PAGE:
However, in contrast to Lake Victoria where only one lineage radiated, in Lake Mweru Pseudocrenilabrus is not the only group that diversified. Seven other lineages also evolved new species in Lake Mweru or in the rivers that enter the lake. In total, we found about 40 putative species as implied by differences in morphology, male nuptial colouration, and genetics. Two of the radiations are in predatory fish-eating cichlid lineages which – amongst other prey – take advantage of the Pseudocrenilabrus diversity of all lake habitats. So one radiation may have facilitated radiations at higher trophic levels. However, the radiations do not seem to overlap much in ecology, suggesting that they also limit each other through competition.
The diversity that evolved in Lake Mweru in less than a million years is fascinating, but why are there no new species in Lake Bangweulu? One important difference between Lake Mweru and Lake Bangweulu is that all Lake Mweru radiations are of hybrid origin, whereas none of the Lake Bangweulu lineages show any evidence of hybridization. This is likely due to the unique geological conditions of these two lakes. Whereas Lake Bangweulu contains almost only Zambezian fish lineages, Lake Mweru’s originally Congolese fish fauna got enriched by Zambezian lineages about a million years ago when the two lakes got connected. Waterfalls and rapids impair the upstream movement of Congolese fishes into Lake Bangweulu but allow downstream colonization of Lake Mweru by Zambezian lineages. Our tests of hybridization suggest that when the Zambezian lineages arrived in Lake Mweru, they hybridized with the Congolese lineages. All radiations are of hybrid origin between Congolese and Zambezian lineages and they all evolved around the same time subsequent to the river capture event.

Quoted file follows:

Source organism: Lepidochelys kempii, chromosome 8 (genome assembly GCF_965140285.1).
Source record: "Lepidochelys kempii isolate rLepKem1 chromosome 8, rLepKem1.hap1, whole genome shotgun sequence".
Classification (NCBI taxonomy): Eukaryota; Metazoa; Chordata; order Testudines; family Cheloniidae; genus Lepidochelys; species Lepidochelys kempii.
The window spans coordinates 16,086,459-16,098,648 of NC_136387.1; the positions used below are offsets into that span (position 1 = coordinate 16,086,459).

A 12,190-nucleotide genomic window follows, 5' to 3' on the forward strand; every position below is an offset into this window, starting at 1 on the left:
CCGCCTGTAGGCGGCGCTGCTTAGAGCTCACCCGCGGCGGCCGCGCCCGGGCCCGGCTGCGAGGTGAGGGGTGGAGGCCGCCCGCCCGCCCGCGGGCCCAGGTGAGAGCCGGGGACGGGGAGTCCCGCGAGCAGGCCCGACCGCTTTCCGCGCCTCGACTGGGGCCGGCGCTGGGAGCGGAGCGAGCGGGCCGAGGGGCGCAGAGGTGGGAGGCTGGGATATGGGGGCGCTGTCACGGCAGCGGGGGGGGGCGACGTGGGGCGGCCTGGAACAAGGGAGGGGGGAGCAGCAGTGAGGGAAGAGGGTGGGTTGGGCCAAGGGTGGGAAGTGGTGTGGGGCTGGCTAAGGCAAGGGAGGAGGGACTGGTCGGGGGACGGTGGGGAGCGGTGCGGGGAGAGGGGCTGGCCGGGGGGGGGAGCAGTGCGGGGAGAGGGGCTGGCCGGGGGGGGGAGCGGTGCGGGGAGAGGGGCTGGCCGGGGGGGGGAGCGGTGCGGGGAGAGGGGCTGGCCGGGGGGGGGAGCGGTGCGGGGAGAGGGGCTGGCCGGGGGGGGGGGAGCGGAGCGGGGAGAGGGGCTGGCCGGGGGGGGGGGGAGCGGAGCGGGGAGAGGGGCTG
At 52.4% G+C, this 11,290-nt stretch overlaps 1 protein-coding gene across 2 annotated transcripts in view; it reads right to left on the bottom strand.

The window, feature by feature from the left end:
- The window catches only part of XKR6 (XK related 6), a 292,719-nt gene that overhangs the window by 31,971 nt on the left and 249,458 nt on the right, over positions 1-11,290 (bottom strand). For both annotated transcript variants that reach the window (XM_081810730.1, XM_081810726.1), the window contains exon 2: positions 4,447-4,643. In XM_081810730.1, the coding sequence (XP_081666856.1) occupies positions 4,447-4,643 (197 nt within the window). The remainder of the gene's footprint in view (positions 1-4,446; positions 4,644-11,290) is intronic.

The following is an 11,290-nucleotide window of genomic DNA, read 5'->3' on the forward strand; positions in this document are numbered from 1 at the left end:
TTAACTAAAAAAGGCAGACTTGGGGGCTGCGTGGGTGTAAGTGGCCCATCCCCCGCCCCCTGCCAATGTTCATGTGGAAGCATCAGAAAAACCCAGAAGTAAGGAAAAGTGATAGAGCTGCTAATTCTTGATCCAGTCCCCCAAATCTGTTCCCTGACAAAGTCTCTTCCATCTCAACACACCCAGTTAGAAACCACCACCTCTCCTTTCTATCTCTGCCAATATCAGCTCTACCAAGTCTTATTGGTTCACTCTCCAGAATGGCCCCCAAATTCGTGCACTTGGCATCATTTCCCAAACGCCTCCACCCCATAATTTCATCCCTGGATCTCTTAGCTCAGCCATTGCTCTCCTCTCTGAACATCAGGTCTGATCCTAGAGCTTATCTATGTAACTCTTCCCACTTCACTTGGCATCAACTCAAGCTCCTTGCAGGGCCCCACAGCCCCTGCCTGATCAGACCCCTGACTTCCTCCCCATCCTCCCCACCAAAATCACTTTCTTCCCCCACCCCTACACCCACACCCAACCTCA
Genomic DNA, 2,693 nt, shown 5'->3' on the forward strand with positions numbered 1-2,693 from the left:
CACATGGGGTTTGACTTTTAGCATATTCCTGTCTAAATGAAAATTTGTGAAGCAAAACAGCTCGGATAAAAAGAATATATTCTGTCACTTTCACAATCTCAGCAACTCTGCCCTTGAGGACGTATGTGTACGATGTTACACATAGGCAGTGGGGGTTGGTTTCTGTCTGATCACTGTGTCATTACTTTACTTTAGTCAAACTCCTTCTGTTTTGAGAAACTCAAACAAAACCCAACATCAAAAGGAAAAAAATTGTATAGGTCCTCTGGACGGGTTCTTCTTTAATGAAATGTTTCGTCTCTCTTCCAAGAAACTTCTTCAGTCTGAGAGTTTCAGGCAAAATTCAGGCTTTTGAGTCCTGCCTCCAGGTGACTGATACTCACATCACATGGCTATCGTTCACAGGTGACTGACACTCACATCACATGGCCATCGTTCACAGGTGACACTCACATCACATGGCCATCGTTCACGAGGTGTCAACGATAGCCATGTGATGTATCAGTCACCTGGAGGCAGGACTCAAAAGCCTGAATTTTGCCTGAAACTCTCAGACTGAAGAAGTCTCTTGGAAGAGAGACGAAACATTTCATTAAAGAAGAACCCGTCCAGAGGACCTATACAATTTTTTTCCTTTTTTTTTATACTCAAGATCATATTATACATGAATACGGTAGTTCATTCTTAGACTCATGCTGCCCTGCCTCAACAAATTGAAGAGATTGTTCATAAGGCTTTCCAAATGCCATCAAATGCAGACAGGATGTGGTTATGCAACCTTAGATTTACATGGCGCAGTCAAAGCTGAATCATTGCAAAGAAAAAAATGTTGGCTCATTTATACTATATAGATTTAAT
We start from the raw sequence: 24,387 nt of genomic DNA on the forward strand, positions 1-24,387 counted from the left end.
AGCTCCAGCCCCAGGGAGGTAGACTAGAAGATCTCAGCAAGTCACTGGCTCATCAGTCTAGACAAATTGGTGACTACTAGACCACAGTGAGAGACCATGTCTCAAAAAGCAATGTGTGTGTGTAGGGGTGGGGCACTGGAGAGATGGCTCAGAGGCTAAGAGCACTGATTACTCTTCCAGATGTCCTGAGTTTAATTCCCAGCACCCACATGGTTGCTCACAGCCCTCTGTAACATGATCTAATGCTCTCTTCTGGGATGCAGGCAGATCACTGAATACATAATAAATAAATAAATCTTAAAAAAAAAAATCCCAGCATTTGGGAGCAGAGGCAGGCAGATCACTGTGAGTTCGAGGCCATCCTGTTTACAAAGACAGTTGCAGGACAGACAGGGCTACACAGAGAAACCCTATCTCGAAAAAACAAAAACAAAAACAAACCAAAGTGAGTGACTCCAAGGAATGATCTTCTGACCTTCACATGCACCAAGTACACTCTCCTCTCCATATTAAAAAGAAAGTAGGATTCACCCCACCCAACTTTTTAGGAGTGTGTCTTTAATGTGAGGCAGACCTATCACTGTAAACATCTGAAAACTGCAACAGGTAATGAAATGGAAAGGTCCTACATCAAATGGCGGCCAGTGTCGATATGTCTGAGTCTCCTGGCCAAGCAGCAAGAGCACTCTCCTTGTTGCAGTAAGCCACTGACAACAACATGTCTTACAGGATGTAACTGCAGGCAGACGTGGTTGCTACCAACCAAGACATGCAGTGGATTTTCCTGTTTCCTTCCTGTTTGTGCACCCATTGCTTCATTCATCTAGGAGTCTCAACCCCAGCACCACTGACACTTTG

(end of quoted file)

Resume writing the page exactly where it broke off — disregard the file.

As has been shown for other cichlid radiations (Meier et al. 2017; Svardal et al. 2019), hybridization can facilitate adaptive radiation. Hybridization augments the genetic variation with massive amounts of alleles that may lead to new traits, new combinations of old traits and transgressive phenotypes and can be sorted into different species (Marques, Meier, Seehausen, 2019). Our comparison of cichlid diversity in Lakes Mweru and Bangweulu shows that hybridization can set the stage for diversification and thereby contribute to differences in species richness among geographic regions.
Marques, D. A., J. I. Meier and O. Seehausen (2019). A Combinatorial View on Speciation and Adaptive Radiation. Trends Ecol Evol 34(6):531-544.
Meier, J. I., D. A. Marques, S. Mwaiko, C. E. Wagner, L. Excoffier and O. Seehausen (2017). Ancient hybridization fuels rapid cichlid fish adaptive radiations. Nat Commun 8: 14363.
Stelkens, R. B. and O. Seehausen (2009). Phenotypic divergence but not genetic distance predicts assortative mating among species of a cichlid fish radiation. J Evol Biol 22(8): 1679-1694.
Svardal, H., F. X. Quah, M. Malinsky, B. P. Ngatunga, E. A. Miska, W. Salzburger, M. J. Genner, G. F. Turner and R. Durbin (2019). Ancestral hybridisation facilitated species diversification in the Lake Malawi cichlid fish adaptive radiation. Mol Biol Evol, doi: 10.1093/molbev/msz294.